At the best of times, I am not the most patient of people. This was not the best of times. I was cold, wet, and hungry. I was tired– exhausted, even. I had watched a weekend that was supposed to be a welcome shred of rest go from bad to worse to something so unfathomably, irredeemably ridiculous that I could feel the hysteric laughter bubbling up the back of my throat. If someone said I looked like I was at the end of my rope, I would inform them that my rope had snapped sometime last week. Or I’d just cut to the chase and bite their head off.


Sometimes it’s just fun to write Miranda. Okay, scratch that. It’s usually a whole lot of fun to write Miranda. And the bit above is no exception. There’s a certain catharsis to getting inside her head when she’s about ready to start (or finish?) a fight, and if you said that might reveal more about me than anything else, I’d smile and shrug and admit that you’re probably right. And then I’d remind you that that’s half of what makes it so much fun.

Fiction (Excerpts)

[Excerpt] The Personal Job

“See if I let you go investigate anything on your own ever again,” I muttered. “‘I’ll be careful,’ you said. ‘It’s nothing,’ you said.” My mutter became a growl as I lost my footing on the steep slope and half fell, half slid a few feet down. Somehow, I stopped myself before tumbling off the edge and down the rest of the way to the canyon floor below.

Tanner wasn’t around to hear my rant, but that wasn’t about to stop me. With all the practice I was getting, once I finally got to deliver it to my brother’s face it was bound to be a rant to end all rants. It would remain unparalleled for all eternity. It would be the platonic ideal of a rant. Or at least one that would make him think twice about getting himself captured while gallivanting around without backup.

I tried not to think too hard about the fact that I was doing more or less the same thing.


Hey, look! An excerpt! This is one of the stories I’ve been looking forward to writing, mostly because it puts Tanner and Miranda in a situation that I haven’t played with much: on their own. But the question remains… do they get into more trouble when they’re together or when they don’t have each other to hold them back?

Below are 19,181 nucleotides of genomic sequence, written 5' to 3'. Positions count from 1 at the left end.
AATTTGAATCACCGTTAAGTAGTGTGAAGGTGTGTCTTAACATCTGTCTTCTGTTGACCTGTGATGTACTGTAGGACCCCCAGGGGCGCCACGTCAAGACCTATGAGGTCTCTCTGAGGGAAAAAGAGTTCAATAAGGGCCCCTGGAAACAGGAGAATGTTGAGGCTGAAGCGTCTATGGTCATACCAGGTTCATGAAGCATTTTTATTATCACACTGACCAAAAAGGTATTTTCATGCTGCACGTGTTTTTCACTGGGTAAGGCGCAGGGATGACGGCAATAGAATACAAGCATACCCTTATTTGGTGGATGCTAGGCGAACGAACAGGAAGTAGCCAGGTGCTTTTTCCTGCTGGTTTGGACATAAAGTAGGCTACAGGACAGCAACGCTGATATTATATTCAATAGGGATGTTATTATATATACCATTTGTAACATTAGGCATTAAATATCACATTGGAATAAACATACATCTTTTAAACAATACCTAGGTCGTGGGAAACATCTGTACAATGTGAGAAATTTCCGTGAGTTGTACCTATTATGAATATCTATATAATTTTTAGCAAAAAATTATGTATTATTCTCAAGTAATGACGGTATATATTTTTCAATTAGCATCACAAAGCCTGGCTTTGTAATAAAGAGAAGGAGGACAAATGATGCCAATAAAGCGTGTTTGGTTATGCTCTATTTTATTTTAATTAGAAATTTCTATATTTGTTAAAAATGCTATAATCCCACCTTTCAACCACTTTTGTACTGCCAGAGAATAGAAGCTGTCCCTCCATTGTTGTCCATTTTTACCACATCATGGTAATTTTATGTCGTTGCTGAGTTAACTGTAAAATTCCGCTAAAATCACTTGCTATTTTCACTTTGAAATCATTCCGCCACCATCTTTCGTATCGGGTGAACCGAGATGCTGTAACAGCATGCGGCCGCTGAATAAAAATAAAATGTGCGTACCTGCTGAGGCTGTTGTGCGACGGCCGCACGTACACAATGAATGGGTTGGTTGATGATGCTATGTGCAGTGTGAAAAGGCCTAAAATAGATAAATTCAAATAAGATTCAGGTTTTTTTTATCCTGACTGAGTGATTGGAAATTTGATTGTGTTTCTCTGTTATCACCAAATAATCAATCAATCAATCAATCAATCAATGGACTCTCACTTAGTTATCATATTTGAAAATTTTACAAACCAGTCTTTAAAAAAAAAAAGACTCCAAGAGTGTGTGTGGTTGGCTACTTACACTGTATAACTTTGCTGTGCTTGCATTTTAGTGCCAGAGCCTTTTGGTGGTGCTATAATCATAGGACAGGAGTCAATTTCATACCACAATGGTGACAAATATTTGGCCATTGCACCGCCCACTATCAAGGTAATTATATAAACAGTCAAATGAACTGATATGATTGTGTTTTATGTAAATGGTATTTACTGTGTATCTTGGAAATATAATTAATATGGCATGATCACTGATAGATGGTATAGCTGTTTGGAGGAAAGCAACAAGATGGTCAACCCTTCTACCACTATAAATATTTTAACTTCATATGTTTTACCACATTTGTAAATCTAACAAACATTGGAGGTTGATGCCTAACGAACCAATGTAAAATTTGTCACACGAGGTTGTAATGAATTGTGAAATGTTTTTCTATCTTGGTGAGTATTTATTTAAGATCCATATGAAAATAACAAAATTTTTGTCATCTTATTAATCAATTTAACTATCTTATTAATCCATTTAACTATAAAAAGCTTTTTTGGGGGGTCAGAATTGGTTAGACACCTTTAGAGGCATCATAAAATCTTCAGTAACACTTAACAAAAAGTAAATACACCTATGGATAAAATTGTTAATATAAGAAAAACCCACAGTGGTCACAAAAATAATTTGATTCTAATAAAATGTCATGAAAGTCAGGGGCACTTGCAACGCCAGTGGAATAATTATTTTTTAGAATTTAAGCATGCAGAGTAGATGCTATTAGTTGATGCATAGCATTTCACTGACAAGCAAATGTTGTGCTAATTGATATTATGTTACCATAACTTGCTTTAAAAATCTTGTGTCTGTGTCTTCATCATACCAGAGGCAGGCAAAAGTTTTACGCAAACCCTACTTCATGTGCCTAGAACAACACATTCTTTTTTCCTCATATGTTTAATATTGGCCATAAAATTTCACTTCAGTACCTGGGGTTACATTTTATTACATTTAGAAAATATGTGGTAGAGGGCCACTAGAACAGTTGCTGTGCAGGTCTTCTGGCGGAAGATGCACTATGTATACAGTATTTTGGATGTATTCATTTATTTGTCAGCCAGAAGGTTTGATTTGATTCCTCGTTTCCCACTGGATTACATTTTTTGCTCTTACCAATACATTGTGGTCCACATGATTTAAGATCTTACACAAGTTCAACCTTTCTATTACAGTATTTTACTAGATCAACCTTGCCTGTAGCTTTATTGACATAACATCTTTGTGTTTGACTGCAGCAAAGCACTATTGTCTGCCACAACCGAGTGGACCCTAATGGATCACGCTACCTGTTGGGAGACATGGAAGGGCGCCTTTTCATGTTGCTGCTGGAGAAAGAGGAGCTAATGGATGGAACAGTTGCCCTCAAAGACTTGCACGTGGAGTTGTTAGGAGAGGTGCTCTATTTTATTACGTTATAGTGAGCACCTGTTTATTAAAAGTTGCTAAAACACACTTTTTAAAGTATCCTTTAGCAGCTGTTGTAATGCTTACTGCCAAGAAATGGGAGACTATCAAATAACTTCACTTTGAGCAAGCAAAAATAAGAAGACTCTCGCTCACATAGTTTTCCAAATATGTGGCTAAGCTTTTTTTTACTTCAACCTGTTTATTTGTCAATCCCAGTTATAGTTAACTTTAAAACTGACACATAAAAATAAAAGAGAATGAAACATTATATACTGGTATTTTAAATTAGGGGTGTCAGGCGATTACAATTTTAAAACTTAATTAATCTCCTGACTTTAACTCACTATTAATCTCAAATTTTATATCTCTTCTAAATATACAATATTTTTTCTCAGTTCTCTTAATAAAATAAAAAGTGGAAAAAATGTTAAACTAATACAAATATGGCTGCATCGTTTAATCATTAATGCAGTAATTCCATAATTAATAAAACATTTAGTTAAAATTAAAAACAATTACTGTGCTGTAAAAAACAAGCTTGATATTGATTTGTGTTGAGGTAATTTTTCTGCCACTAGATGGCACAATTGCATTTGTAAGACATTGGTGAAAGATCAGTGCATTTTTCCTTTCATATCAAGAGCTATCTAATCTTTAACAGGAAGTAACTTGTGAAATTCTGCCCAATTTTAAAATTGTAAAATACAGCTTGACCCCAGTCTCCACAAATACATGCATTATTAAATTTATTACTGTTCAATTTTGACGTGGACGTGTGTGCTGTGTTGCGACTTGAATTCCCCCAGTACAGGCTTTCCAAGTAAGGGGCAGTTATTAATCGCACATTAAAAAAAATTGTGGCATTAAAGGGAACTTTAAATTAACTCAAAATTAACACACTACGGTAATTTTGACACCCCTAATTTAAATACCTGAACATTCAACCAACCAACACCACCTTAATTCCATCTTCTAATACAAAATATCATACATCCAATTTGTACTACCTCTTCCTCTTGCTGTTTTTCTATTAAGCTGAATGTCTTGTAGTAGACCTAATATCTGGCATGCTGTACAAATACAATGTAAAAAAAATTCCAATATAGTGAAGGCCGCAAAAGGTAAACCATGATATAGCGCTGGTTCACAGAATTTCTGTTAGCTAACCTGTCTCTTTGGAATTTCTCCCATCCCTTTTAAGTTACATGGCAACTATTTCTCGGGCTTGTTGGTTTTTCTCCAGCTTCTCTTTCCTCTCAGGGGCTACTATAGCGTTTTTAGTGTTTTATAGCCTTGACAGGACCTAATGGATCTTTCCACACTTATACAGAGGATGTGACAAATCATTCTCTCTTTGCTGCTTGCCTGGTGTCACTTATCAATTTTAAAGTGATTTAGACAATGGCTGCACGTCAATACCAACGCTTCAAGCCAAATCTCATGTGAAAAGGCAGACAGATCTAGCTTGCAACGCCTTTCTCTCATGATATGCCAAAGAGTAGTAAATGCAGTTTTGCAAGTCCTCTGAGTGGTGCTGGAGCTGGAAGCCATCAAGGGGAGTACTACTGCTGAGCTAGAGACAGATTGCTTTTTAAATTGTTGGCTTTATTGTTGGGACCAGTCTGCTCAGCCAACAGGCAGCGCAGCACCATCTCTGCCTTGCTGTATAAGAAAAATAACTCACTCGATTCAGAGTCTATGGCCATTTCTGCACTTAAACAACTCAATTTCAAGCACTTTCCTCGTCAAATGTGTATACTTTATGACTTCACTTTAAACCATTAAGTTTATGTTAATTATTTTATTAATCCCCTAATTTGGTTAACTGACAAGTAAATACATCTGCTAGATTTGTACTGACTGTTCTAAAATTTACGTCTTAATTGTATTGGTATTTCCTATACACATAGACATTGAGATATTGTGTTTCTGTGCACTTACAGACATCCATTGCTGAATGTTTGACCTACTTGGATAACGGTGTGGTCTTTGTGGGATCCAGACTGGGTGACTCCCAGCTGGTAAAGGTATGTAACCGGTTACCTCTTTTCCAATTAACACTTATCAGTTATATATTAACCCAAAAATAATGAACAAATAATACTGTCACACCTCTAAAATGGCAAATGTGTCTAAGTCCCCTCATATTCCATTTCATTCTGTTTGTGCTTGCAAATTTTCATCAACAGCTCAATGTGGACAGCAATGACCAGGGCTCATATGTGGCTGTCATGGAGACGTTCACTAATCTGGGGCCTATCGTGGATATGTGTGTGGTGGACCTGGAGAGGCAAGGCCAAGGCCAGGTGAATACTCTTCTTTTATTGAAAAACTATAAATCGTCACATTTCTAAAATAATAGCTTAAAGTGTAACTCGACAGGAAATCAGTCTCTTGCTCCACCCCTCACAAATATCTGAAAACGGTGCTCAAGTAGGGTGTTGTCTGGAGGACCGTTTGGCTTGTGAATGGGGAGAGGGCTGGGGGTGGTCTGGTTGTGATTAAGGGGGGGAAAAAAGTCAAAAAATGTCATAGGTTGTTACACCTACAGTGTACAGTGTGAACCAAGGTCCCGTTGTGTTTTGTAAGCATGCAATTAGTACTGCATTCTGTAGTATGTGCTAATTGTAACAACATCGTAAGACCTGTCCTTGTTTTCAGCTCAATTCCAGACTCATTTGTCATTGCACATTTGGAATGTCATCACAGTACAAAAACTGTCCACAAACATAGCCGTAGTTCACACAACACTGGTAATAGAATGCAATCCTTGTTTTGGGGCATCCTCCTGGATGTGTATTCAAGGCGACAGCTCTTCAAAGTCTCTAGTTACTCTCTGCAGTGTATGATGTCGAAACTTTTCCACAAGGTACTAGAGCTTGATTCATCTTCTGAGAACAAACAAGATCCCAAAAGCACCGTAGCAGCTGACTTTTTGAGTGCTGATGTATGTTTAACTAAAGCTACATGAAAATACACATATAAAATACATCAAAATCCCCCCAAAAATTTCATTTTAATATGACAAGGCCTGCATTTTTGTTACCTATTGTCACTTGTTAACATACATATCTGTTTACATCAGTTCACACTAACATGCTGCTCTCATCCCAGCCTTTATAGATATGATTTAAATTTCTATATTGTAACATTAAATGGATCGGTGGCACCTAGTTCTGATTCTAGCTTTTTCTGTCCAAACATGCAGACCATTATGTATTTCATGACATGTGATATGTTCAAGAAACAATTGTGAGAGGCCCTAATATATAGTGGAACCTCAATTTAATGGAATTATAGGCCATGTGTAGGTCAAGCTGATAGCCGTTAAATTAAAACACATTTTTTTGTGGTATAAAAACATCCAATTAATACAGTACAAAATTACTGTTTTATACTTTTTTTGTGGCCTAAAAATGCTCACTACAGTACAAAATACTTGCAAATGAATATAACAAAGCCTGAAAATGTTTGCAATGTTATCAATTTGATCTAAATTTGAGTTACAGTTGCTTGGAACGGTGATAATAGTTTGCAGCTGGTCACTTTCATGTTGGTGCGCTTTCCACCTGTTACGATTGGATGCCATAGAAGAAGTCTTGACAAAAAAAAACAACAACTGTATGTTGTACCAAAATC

Fiction (Excerpts)

[Excerpt] The Fail-secure Door

I knew it the second the door slid shut. It wasn’t going to slide back open as easily, and I had three hours before Tanner got back. Assuming everything went right. Judging by our track record from the last couple days, that meant it would probably be more like five, and then he wouldn’t be able to get the door open anyway.

I growled out an emphatic oath.

Granted, it wasn’t as bad as it could be. The emergency lights were still giving off their vaguely neon glow. Stuck though I was, at least it wasn’t like no one knew where I was, and I had food–or at least a couple of protein bars–in my backpack, as well as enough water that dehydration wouldn’t be a problem.

And given that this was the bridge of a military-type ship, I supposed that having a door fail secure on me because I got careless and snipped the wrong wire was probably the most benign thing that could have happened. Well. Aside from nothing, of course.

I groaned softly as I looked around the room. Five hours. About thirty cubic meters. We had said we would need to go over the area with a fine-toothed comb. Looks like I was going to get a chance to do just that.

So much for fobbing that particular task off on my unsuspecting brother.

Fiction (Excerpts)

[Excerpt] Tanner and Miranda

All things considered, the Duster Gang’s hideout was one of the best ones I’d seen. For one thing, they hadn’t set up shop in the Outlands, and I appreciated the change of scenery. For another, the panoramic view of the valley was truly impressive, and made moreso by the clear and cloudless sky: unless I missed my guess, that smudge off to the southwest was Coville itself. But the best part was the water.

There was a whole pool of it in the deepest part of the cave: cold, sweet water. As soon as Tanner and I saw that, it made sense how the eight scruffy miscreants we had tied up and disarmed in the mouth of the cave had been able to run their cattle rustling outfit for as long as they had. It was one thing to have enough water for a handful of people. It was another entirely to be able to keep twenty or thirty head of stolen cattle in good condition while you waited for a chance to sell them off.